GP Taylor: David Cameron was right about Yorkshire

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What was once competitiveness within our region has now turned into petty protectionism.

THERE are times in life when the subject of a political rant falls into your lap like a golden apple from a tree. When I heard that my arch nemesis David Cameron had gaffed by accusing the people of Yorkshire hating each other as much as they hated the world I could feel the razor of my words being sharpened.

I listened intently to his statement and was angered not by what he said but the way he said it. As is usual for Dave, he has no understanding of northern life. Very few politicians really can grasp what it is to live and work north of Watford Gap.

Unfortunately they all seem to believe in the long held stereo type that we have flat caps and whippets, drink beer and eat pork scratchings. Nothing can be further from the truth. We in Yorkshire are a vibrant people and world leaders in many fields.

Our culture is welcoming and the varied communities across this vast county live in peace with each other and in no way hate anyone. Yes, we may joke about soft southerners, tight Scotsman and the angry Welsh, but in our hearts we love them all as true one nation people.

If only Cameron would take time to visit us other than for a quick photograph or to tap northern millionaires for money he might understand why he was so badly out of order in his delivery. However, that is where the matter of what he said ends. In his words of ridicule, Cameron had hit on a deep truth.

It was only after listening to him for the third time that the truth of what he said struck home. Reluctantly I have to agree with him. For the first time Cameron had an accidental insight into the current Yorkshire mentality of those who seek to represent us on a national level.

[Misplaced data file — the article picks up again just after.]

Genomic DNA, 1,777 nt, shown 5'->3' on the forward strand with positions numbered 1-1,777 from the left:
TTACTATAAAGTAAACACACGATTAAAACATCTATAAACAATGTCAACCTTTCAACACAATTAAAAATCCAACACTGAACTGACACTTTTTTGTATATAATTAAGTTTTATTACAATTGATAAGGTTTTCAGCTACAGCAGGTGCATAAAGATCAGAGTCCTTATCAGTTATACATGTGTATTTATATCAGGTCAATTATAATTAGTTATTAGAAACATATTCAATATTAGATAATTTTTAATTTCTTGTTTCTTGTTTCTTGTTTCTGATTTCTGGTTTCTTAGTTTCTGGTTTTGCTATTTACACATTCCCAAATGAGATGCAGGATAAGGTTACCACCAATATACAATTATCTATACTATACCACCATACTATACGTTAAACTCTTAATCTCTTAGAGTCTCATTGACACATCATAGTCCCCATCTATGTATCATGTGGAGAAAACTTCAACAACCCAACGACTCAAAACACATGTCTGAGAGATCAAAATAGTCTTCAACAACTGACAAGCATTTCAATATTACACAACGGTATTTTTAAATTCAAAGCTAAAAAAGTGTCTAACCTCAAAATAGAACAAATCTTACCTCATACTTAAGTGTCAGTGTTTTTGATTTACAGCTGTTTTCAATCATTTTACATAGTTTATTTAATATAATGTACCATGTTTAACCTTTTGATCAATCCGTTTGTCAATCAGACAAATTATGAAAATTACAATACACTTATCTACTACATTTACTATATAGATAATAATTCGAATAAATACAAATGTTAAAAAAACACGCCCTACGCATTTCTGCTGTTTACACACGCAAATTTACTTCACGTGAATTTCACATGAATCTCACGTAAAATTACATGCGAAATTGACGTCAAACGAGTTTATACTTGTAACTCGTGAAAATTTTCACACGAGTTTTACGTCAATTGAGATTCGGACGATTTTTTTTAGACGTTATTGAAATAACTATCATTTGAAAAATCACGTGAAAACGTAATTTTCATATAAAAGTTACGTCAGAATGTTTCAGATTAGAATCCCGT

We in Yorkshire are competitive with those in the south and we are also competitive with each other. From football to rugby we desire our local teams to be the best. There is pride in our county but also a greater pride in our towns and villages. It is our greatest strength but in the devolution stakes it is also our greatest weakness.

This weakness has come to the fore in the pursuit in different regions within Yorkshire bidding to be part of the Northern Powerhouse. Unlike Manchester we are hampered by the fact that Yorkshire isn’t really a county but a small country. Economically and sociologically we are on a parr with Scotland. If we were ever to elect a county Mayor, they would be more like a First Minister.

It is because of this vastness that Yorkshire was seen by Cameron to be full of people hating each other. He was aware that the 10 districts of Greater Manchester had put aside their differences years ago to push a united front. They even managed to overturn their disdain for an elected Mayor in the hope of getting their hands on a pot of gold.

In Yorkshire, that sort of coming together appears to be impossible. The once healthy competition between Leeds and the rest of the county now appears to be quite acrimonious. Instead of welcoming the hand that feeds us, it is as if we don’t just want to bite it but gnaw it to the bone.

The only practical devolution bid by a greater Leeds has been scuppered by North Yorkshire refusing to hand over the highway and transport powers for Harrogate, Craven and York. What was once competitiveness has now turned into petty protectionism.

The only people who will suffer is the man and woman in the street. The attitude of many in power is short sighted and naive. What could have been a boost for the county is now fading quickly. I cannot understand why there was never a bid from a greater Yorkshire covering the whole of the county. This would have then satisfied all those involved.

Petty jealousy and greed now appear to prevail, making Cameron quite rightly believe that we in Yorkshire hate each other.

The ideal political situation is not just to be a northern powerhouse, but to push for independent powers granted to Wales and Scotland. Yorkshire is a distinct region with its own culture and customs. It should therefore be granted its own assembly and be self determining in matters of finance, education, policing and welfare.

The current bids for for devolution are doomed to failure. Not because we do not have the capability, but because those in power are so determined to hang on to it that their wilful selfishness will destroy the dream before it is even started.

Yorkshire doesn’t need devolution but revolution. Instead of bickering about each other’s in the far flung corners of the county our politicians need to come together and put our fine county before their political pockets.

• GP Taylor is a writer and broadcaster and can be followed @GPTaylorauthor.